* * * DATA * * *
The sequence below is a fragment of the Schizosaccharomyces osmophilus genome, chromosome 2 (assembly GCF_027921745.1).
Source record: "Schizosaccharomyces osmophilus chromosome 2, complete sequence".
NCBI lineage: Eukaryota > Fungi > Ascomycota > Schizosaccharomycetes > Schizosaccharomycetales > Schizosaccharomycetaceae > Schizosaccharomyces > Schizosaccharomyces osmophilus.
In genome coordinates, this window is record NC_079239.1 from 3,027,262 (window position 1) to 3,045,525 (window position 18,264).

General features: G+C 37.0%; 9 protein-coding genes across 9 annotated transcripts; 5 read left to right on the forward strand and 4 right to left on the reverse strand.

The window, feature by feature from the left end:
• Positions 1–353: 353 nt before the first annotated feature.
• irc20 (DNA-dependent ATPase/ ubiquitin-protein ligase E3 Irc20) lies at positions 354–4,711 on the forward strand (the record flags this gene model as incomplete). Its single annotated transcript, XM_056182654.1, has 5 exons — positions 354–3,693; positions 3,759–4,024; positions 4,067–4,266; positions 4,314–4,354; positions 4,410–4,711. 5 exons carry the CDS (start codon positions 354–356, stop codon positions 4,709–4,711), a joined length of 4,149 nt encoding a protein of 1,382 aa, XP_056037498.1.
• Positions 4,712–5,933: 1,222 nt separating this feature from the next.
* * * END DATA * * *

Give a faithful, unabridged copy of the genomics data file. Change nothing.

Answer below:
The sequence below is a fragment of the Schizosaccharomyces osmophilus genome, chromosome 2 (assembly GCF_027921745.1).
Source record: "Schizosaccharomyces osmophilus chromosome 2, complete sequence".
NCBI lineage: Eukaryota > Fungi > Ascomycota > Schizosaccharomycetes > Schizosaccharomycetales > Schizosaccharomycetaceae > Schizosaccharomyces > Schizosaccharomyces osmophilus.
In genome coordinates, this window is record NC_079239.1 from 3,027,262 (window position 1) to 3,045,525 (window position 18,264).

General features: G+C 37.0%; 9 protein-coding genes across 9 annotated transcripts; 5 read left to right on the forward strand and 4 right to left on the reverse strand.

The window, feature by feature from the left end:
• Positions 1–353: 353 nt before the first annotated feature.
• irc20 (DNA-dependent ATPase/ ubiquitin-protein ligase E3 Irc20) lies at positions 354–4,711 on the forward strand (the record flags this gene model as incomplete). Its single annotated transcript, XM_056182654.1, has 5 exons — positions 354–3,693; positions 3,759–4,024; positions 4,067–4,266; positions 4,314–4,354; positions 4,410–4,711. 5 exons carry the CDS (start codon positions 354–356, stop codon positions 4,709–4,711), a joined length of 4,149 nt encoding a protein of 1,382 aa, XP_056037498.1.
• Positions 4,712–5,933: 1,222 nt separating this feature from the next.